Syngonium Albo: Care, Propagation & Common Problems

syngonium albo care

 A friend of mine was emigrating to Germany and unfortunately had to part with her collection of indoor plants. In the mix, there was a beautiful Syngonium Albo, which had put out a few full moon leaves and had strong variegation along the stem. I knew I had to adopt the plant!

It has had its ups and downs in my care and ended up losing its variegation completely. I was so upset and made it my mission to get the variegation back. It recently put out its second leaf on the mother plant since my attempt to get the variegation back. Luckily, that new leaf is showing variegation again.

syngonium albo variegata

This care guide will show you how to properly care for your Syngonium Albo and get that beautiful variegation back – if your plant happens to suffer the same fate that mine did. 

All About Syngonium Albo

The Syngonium Albo (also known as the Variegated Arrowhead plant) is a subtropical climbing plant native to South America. It is known for having striking bright white variegation against the deep green leaves, which adds something different to any plant owner’s collection. 

It is a great beginner plant for growers new to collecting variegated plants. Because Syngoniums are extremely fast growers and propagated easily by stem cuttings and plant division, it is not as expensive as other variegated plants on the market.  

Syngoniums are a big favorite of mine because they come in many different varieties and put out new leaves at least once a month. They also grow extremely well outdoors in shaded areas and can climb up trees or crawl along the ground in nature. The leaves can reach up to 15cm in length, and the plant can grow very large if given the right growing conditions.

My largest Syngonium has reached the ceiling of our studio!

Another great thing you can do with Syngoniums is plant a few different varieties into one pot, making for a visually attractive mixed pot.   

How To Care For Syngonium Albo

Lighting & Placement

Given the right conditions, Syngoniums can grow like weeds and even become invasive in your garden! My uncle has one that he has to constantly prune because it has taken over a wall of his house.

Indoors, they are also fairly easy to take care of – but keep in mind that Syngonium Albos do have unstable variegation. They can revert to a solid green plant if not given adequate light.

syngonium albo light requirements

If it’s in a room with only windows facing the sunrise, it may only get good-quality light in the morning. Find a spot that stays bright and sunny throughout the day near a window.

Keep in mind that Syngoniums prefer to climb, so consider adding a dowel rod or a moss pole for climbing. They also do well as a trailing plant. The leaves may get smaller with leafless nodes (runners) if grown as trailers. Still, it is possible if you only have a space suitable for this option.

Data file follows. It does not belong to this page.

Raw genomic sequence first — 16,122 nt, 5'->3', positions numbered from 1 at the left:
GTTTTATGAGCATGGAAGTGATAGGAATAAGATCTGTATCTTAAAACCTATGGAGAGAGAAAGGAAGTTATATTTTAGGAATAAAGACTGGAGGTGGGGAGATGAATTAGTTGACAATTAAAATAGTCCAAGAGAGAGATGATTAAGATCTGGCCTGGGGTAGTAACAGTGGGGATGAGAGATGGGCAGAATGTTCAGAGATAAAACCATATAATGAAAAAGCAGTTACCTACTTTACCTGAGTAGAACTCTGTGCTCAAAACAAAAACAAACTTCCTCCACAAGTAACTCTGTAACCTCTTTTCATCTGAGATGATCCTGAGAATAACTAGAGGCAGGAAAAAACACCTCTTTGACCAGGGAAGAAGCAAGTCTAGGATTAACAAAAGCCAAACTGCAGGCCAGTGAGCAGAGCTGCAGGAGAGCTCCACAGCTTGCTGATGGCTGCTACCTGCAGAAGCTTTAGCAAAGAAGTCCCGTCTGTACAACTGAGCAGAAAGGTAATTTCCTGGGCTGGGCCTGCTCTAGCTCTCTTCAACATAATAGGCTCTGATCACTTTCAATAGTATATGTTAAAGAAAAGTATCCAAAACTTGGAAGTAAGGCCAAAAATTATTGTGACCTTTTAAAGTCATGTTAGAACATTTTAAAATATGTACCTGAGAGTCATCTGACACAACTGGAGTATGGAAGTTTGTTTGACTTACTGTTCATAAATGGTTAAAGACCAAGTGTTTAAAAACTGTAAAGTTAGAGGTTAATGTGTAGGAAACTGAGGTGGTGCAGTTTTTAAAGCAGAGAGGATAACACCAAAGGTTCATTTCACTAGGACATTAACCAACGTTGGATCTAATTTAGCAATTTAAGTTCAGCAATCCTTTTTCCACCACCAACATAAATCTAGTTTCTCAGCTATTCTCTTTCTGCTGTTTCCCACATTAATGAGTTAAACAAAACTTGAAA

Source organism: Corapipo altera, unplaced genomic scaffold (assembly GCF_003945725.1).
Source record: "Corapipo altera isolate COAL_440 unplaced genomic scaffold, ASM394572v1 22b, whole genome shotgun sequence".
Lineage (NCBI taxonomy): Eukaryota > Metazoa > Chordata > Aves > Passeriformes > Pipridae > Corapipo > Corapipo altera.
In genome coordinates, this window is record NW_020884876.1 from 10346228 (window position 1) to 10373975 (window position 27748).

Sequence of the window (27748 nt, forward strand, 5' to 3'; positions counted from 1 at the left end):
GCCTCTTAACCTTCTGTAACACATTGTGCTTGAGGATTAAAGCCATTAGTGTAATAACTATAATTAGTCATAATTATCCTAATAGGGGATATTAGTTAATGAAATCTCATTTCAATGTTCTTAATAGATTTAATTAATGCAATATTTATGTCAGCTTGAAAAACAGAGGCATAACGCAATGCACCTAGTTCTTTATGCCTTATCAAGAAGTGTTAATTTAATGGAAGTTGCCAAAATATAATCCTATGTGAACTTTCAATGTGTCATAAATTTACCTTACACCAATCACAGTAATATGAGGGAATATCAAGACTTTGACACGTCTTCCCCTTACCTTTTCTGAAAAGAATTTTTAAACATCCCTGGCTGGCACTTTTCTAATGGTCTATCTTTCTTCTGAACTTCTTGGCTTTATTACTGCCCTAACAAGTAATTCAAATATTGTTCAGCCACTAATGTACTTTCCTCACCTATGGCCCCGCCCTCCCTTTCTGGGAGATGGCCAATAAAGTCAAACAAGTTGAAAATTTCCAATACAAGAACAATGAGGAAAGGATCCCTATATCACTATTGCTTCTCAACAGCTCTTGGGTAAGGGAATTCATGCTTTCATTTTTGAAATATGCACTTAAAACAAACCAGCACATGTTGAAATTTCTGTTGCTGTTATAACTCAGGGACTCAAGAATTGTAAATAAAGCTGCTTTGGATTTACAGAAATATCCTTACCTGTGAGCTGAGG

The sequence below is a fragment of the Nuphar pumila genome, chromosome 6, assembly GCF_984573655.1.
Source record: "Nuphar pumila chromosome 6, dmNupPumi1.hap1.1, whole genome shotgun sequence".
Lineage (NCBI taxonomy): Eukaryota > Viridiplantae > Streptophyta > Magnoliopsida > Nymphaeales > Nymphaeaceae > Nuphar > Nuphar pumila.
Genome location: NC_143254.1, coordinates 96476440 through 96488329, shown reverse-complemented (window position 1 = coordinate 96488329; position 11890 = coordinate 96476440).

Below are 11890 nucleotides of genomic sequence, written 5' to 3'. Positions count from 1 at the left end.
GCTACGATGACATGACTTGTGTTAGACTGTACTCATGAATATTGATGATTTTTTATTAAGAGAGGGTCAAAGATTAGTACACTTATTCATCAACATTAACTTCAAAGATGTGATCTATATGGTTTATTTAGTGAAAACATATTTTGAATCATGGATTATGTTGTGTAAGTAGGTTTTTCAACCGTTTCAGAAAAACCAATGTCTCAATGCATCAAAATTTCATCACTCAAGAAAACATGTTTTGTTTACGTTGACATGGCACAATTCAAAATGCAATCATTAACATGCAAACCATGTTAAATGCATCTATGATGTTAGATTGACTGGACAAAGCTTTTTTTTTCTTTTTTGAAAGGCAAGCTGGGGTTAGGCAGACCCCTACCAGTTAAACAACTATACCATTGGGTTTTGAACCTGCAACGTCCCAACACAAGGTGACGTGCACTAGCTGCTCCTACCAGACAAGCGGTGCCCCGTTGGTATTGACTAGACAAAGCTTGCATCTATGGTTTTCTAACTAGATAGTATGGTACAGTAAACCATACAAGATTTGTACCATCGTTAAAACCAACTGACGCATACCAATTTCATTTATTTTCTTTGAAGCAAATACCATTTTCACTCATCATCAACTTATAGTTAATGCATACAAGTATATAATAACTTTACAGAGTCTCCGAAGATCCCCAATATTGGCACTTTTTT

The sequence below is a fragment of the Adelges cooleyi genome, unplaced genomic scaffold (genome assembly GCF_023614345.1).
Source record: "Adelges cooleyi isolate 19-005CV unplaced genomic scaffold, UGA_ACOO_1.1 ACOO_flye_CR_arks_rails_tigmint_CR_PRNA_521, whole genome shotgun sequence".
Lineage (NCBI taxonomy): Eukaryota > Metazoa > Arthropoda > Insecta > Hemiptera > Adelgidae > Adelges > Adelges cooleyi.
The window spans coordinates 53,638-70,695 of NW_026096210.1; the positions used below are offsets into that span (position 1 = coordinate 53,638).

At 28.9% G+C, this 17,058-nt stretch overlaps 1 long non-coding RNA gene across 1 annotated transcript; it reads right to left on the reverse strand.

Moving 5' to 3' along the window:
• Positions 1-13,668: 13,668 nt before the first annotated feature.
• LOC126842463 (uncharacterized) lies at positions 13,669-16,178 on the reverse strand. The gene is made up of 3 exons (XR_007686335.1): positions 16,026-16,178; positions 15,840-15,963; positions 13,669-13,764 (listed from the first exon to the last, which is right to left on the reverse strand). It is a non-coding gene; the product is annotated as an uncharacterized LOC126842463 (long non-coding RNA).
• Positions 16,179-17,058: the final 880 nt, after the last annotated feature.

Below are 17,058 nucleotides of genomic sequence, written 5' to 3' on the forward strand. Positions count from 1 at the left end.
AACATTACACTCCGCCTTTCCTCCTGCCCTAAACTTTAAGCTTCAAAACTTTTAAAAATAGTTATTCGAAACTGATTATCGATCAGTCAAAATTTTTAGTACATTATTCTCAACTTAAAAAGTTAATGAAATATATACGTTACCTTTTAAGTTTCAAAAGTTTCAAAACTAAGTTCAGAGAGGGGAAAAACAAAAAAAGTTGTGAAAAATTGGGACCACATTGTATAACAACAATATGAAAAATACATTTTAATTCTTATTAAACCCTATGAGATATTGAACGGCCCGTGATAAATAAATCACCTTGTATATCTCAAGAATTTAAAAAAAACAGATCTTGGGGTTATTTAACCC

Avoid harsh sunlight as it can burn the leaves, especially the white variegation part, which can make your plant unattractive.


The lighting and placement of your plant can also impact the watering.

  • If your plant is in a darker area, try to keep the soil on the drier side to avoid mold and root rot.
  • If you have it in a sunny spot, as I would recommend, you need to water it more frequently.

I water my Syngonium Albo about once a week in spring/summer, and about once every 10-12 days in winter/autumn. The best way to know if your plant needs water is check the top 3cm of soil with your finger. If it is dry, you know it is time to water!

Make sure your plant is watered all the way through, and drain off any excess water from the drip tray to avoid root rot.

If you have access to a fish tank, I highly recommend watering with fish tank water during your water changes. It adds an extra boost of nutrients, and your plant will thank you! 

Soil & Potting

For my Syngoiums, I use a chunky Ariod mix with some extra coco coir in it. My recipe contains bark, pumice or volcanic rock, coco chips, perlite, and coco coir.

I plant my Syngoniums in a clear plastic pot with drainage holes as it helps me to keep an eye on the roots. I place my clear plastic pots into decorative ceramic pots for a prettier aesthetic.

Still, if you do this, you need to ensure you drain the plant well before putting it back into the decorative pot. Any excess water can cause root rot!

syngonium albo moss pole

If you choose to put your Syngonium Albo onto a moss pole, I recommend using a slightly bigger pot and placing it into a heavy ceramic pot to stop your plant from falling over. 

My soil recipe for my Syngonium Albo is:

  • 25% Pumice/Volcanic rock
  • 25% Small bark chips
  • 25% Coco chips
  • 20% Perlite
  • 5% Coco coir 

Temperature & Humidity

As mentioned before, Syngoniums are capable of growing outdoors, so they can survive temperatures between 15-26℃ and a humidity range of 40-70%.

I try to keep most of my indoor plants at around 60-70% humidity and 19-23℃. My Syngonium Albo is happy in this environment.

If you live in a slightly colder area or your winters get quite cold, I recommend investing in a humidifier and a heater to keep your indoor plants happy. While growth does naturally slow down during winter, I have lost plants to the cold before, so I find it better to be prepared! 


Fertilizing your Syngonium Albo will help it develop big, beautiful leaves and a healthy root system. Syngoniums are not necessarily heavy feeders, so if you use a liquid fertilizer, you only need to fertilize it about once a month during spring and summer.

Over-fertilizing can result in burning your plant’s roots, so less is sometimes more. I prefer using a slow-release fertilizer in my soil mix as I have too many plants to stick to a fertilizing schedule!

On top of my slow-release fertilizer, I also water my plants with water from my fish tanks for an extra burst of nutrients now and then. If you have access to a fish tank, I highly recommend doing the same. 

syngonium albo leaves

Growth rate & Repotting